All participants found they were unable to ask multiple questions in single command. While the solution was simply to split their question up, the extra step disrupted the fluidity of the interaction.

Step 2: Dinner and a movie

Moving on to the brunt of the dinner and movie plan, participants encountered a variety of obstacles in moving from one part of the plan to the next.

The process began by asking their device for “movie times” or to “take me to a movie.” Much like the weather, participants received a well-formatted display of local movies and showtimes. However, getting more specific required manual selection or another search, which proved to be difficult to do through voice alone.

Having selected a theater, participants moved on to find a restaurant near the theater. While it was easy for users to find a restaurant near their current location, it was more difficult to find a restaurant near a different location or landmark.

Commands such as “Restaurants near Carmike 16 movie theater” or “Are there any restaurants near Independence cinema?” were often misunderstood as searches for the movie theater itself—useless for participants who had already decided on the theater. Siri performed the best on this task, understanding two out of three of these commands and delighting participants with a relevant list of results.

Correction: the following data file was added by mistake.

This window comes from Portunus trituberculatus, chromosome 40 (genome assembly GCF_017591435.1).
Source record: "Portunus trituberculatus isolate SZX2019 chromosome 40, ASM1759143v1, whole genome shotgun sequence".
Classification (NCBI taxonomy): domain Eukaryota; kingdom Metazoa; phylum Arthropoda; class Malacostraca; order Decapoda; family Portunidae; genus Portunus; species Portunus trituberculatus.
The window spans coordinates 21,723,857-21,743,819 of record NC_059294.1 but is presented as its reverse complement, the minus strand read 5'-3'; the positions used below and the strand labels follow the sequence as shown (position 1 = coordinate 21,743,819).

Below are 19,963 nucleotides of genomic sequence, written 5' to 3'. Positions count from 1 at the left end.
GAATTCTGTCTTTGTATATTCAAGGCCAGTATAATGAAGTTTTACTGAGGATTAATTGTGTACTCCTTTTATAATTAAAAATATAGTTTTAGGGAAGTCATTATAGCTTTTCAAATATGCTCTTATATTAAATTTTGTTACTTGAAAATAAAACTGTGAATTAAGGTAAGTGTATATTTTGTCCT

For those who were able to choose a restaurant, finding directions to the restaurant was easy. Despite some hiccups (such as Siri providing directions to a restaurant in a different city), phrases like “directions for The Pink Cafe” brought up a navigation app with the route already planned. This was crucial for many participants who said that they often used voice commands for directions while driving. However, they still had to remember the address or name of the restaurant when searching, an extra burden especially while driving.